Sixty years ago today, my friend Archie set foot on a beach in northern France. He was 21 years old at the time. He was from Newtownards in Co Down and had volunteered to join the Royal Air Force three years previously. Archie trained as a radio operator, imagining that this would lead him to becoming the member of a bomber crew. However, the Canadian army were short of radio operators and Archie was transferred to serve with the First Canadian Army. Thus it was on 6th June 1944 that he found himself leaping into the water from an allied landing craft with a radio pack on his back and running onto the beach at Saint Aubin sur Mer. The beach had the code name ‘Juno’.
Archie died four years ago. Had he been alive, I do not think he would have been in Normandy today. Archie avoided such occasions, he took the view that they didn’t capture the horror of the events. Reading a review of the books published to mark the 60th anniversary of D-Day, there seem to be many veterans who would share Archie’s opinion. Martin Bowman has collected a series of reminiscences in his book ‘Remembering D-Day: Personal Histories of Everyday Heroes’. Bowman quotes from Donald Burgett, a member of the 101st Airborne Division who was nineteen years old when he landed in Normandy. Burgett says, ‘It was dirty and dehumanising and disgusting . . . I just hope that when they make their fine speeches on the beachheads they remember what happened. I do. Every night of the year. The images of the dead always wake me up’.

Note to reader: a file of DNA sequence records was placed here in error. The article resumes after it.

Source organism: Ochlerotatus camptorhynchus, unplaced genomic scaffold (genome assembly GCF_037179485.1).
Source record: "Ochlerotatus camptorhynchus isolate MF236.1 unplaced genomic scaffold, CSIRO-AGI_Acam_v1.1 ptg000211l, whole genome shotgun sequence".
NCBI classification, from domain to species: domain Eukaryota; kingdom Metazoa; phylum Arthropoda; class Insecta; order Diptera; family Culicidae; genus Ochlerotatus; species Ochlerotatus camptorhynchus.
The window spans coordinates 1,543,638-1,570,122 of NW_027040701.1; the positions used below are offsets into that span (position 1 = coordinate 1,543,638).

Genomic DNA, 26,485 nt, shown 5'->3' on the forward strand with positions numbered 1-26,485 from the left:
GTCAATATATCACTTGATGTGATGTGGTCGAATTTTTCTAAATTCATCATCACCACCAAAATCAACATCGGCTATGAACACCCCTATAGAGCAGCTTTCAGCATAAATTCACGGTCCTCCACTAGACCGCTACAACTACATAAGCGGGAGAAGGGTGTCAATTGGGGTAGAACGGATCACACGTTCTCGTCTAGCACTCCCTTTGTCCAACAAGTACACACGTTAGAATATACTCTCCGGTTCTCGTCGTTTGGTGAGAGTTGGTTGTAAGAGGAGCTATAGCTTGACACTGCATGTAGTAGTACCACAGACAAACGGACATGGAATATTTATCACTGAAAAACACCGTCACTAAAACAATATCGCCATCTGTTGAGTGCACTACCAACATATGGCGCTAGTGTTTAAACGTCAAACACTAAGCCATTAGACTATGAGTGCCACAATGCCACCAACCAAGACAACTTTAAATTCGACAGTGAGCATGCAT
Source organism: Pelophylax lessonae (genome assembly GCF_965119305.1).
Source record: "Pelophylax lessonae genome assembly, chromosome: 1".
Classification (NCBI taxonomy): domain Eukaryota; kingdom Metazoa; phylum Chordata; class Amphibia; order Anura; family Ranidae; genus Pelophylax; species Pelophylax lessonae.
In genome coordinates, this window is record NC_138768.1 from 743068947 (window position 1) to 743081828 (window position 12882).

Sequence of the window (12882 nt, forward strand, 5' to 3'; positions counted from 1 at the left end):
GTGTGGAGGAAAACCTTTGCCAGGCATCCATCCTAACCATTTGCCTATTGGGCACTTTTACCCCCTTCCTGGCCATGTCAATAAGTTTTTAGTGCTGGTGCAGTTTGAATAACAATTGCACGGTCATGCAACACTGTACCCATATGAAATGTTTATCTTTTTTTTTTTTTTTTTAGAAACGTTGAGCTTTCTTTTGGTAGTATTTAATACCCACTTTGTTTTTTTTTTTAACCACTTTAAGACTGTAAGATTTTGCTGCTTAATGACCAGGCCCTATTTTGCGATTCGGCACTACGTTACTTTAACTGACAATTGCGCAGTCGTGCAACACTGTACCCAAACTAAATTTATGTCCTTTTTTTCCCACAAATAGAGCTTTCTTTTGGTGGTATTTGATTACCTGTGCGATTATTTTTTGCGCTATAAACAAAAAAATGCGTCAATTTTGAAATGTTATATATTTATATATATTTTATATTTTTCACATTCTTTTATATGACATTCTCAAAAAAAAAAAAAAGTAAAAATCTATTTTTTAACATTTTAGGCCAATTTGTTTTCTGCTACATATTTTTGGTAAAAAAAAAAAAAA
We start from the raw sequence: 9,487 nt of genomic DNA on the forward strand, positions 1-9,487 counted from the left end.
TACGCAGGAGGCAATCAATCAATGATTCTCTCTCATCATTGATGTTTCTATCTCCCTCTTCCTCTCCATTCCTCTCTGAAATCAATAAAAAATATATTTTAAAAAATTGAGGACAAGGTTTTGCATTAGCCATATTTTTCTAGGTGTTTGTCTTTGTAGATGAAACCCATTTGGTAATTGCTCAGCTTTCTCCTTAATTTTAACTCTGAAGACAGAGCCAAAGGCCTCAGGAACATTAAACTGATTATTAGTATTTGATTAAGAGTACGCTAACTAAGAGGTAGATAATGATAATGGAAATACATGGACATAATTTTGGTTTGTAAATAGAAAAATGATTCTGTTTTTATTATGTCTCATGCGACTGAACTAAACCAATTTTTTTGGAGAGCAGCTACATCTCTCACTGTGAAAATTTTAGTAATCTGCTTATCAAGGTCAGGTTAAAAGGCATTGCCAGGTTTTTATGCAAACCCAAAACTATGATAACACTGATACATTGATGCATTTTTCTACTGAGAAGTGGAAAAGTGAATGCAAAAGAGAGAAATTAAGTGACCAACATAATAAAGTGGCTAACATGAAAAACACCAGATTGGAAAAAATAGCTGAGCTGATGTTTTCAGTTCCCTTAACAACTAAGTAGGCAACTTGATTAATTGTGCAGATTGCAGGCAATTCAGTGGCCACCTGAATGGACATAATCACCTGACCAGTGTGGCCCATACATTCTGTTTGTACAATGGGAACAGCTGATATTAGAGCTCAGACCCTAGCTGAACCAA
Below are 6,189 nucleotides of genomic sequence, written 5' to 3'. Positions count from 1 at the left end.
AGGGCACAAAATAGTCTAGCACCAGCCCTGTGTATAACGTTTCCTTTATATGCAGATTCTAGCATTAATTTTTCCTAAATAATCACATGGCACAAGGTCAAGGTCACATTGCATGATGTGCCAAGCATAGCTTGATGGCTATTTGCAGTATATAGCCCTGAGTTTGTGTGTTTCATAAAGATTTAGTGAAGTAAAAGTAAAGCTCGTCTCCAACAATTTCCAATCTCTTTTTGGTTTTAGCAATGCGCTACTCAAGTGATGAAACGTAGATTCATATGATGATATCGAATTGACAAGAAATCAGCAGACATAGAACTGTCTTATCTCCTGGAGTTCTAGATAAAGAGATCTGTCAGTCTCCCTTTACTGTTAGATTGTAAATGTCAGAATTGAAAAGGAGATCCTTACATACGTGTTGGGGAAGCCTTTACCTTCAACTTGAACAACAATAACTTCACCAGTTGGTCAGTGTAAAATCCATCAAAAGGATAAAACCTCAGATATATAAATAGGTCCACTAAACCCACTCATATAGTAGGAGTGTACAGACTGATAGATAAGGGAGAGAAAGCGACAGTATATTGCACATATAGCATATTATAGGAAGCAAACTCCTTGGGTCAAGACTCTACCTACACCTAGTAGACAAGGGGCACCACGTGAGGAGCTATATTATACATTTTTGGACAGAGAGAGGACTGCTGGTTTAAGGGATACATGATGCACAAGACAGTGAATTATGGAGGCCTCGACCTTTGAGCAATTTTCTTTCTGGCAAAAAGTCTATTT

We went to Saint Aubin sur Mer in 1997, it’s close to the ferry port of Caen. It was a wet afternoon in late August, the seafront was deserted. At one end of the promenade there was a plain stone on which were inscribed the names of those who did not make it off the beach on that June day.
Leaning on the railings and looking out at a grey sea, it was hard to imagine this anonymous French town had once been at the centre of a major event in world history. But we need to imagine, we need to conjure up those pictures of horror and pain and violence and suffering and death. We need those pictures in our minds because when we don’t have those pictures, then we start to forget. When we forget, we allow things to happen again and again and again.
Imagination helps us to understand events. Imagination, hopefully, enables us to avoid those events being repeated.
Imagination is not something that comes easily to us. Since the 18th century we have become less and less used to using our imaginations. We regard imagining as something for our childhood years, something that went with the stories we were told when we were young. The age in which we grew up was an age when we were told that what mattered was what we could see, what we could touch. Reality, we were told, is the here and now, unless something can be measured, unless something can be analysed, then we were told that it was not real.
Losing the capacity for imagination meant that wars became about sets of statistics. D-Day in history became not the experiences of those involved, but lists of casualties, descriptions of the forces and the weapons involved, timetables of events. Without a capacity for imagination, we have no understanding of D-Day as it really was for those who were there. Without imagination we cannot encounter reality.